Spark has ditched the data cap on its top fixed-wireless access plan for business customers.
Fixed-wireless uses a mobile network to deliver broadband to a home or business, which can then be shared via Wi-Fi. It eliminates the need for a landline, and depending on your mobile coverage, it can deliver fibre-like performance. Unlike a mobile data plan, fixed-wireless service can only be used in one place, such as your office or home.
Under the telco's new Business Flexible Broadband on Wireless plans, a company pays $79 a month if they use up to 120 gigabytes of data or $89 if it uses more than 120GB.
For $10 extra on either plan, you get unlimited calls thrown in.
There is no throttling speed after you hit an arbitrary limit (a la the slow-down that occurs with "unlimited" mobile data plans after a certain point). But there is a "fair use" provision that could see Spark nudge you to a UFB fibre landline if you constantly chug down huge amounts of data.
Fixed-wireless connections can be installed in a couple of hours - a nice change from fibre - and can be cheaper. But do double-check that with Spark (or Vodafone or Vocus) that devices such as burglar alarms or Sky TV decodes will work properly with the technology. It's not always the case.
Spark is only offering unlimited fixed-wireless data for business customers, although it's residential fixed-wireless plans recently got bumped-up limits and now offer up to 600GB a month (that is, enough for watching Netflix every night) for $85/month.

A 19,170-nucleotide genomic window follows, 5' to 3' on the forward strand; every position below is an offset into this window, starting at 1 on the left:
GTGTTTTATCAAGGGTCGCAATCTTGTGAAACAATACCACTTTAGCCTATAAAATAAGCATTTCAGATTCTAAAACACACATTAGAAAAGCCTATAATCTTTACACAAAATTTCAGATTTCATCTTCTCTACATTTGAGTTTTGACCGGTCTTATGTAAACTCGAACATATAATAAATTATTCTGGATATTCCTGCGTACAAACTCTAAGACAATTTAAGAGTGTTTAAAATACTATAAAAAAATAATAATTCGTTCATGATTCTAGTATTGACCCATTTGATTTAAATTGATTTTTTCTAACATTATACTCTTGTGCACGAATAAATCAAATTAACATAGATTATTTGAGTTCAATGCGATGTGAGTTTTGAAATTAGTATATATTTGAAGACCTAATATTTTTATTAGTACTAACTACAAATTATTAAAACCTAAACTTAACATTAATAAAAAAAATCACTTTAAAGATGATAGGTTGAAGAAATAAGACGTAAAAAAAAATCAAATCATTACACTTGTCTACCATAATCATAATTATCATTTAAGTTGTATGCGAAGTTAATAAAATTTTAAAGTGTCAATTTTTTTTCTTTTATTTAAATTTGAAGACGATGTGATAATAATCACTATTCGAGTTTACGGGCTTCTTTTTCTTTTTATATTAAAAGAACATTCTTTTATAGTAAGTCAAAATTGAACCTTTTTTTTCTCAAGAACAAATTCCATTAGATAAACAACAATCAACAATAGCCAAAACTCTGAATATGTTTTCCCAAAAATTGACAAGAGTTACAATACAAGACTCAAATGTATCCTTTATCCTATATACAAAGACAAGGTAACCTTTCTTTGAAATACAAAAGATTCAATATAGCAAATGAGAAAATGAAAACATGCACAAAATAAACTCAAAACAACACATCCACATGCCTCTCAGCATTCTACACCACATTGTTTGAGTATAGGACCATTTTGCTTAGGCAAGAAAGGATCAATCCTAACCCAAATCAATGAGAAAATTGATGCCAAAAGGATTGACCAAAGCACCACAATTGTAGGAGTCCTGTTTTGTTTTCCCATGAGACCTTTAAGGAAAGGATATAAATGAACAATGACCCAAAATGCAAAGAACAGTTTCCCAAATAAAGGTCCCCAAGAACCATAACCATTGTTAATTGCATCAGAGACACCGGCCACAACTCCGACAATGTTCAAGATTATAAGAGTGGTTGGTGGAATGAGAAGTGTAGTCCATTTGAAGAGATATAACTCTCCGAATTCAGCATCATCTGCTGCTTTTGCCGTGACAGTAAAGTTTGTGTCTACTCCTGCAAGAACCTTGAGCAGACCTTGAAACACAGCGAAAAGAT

The telco recently reported it now has 142,000 fixed wireless customers, which analysts say is good for its bottom line because it transfers some $50 million a year from landline network operator Chorus' pocket to its own as Spark keeps nearly all the revenue from a connection.
Vodafone NZ's new owners are keen to join the party, with the publicly stated aim of increasing their fixed-wireless customer numbers from some 46,000 to more than 100,000 over the next couple of years.
And whereas Spark has different fixed-wireless plans for home and business, Vodafone's new fixed-wireless plans launched last month can be used by consumers or businesses - though it skews to smaller and home offices.
A Vodafone spokeswoman said today, "We think wireless broadband is a terrific product for suitable businesses, especially as business use has very different peaks to residential use.
"In January we released two new commercial packages for wireless broadband, with 300GB [$73/month] and 600GB [$83/month] options available, and thousands of selected customers have been invited to participate in a trial of 1 terabyte [1000GB] worth of data a month."
Like Spark, Vodafone says wireless broadband isn't suitable for everyone, but the Vodafone spokeswoman said it was proving popular with businesses without fibre, such as satellite offices in areas not yet covered by the UFB, or building sites.
Most fixed-wireless today is via 4G, but Spark launched 5G fixed-wireless in a series of small South Island towns late last year, and Vodafone plans a broad 5G fixed-wireless rollout before year's end.
Vodafone is also mulling the possibility of letting you use a fixed-wireless plan in more than one place - for example, your home plus a bach rather than just your home.
The 5G spectrum auction set to kick-off on March 30 will help kick things along.
2degrees has yet to release a fixed-wireless product. Vocus (which owns Orcon and Slingshot) is planning to launch a fixed-wireless service shortly, wholesaled from Spark.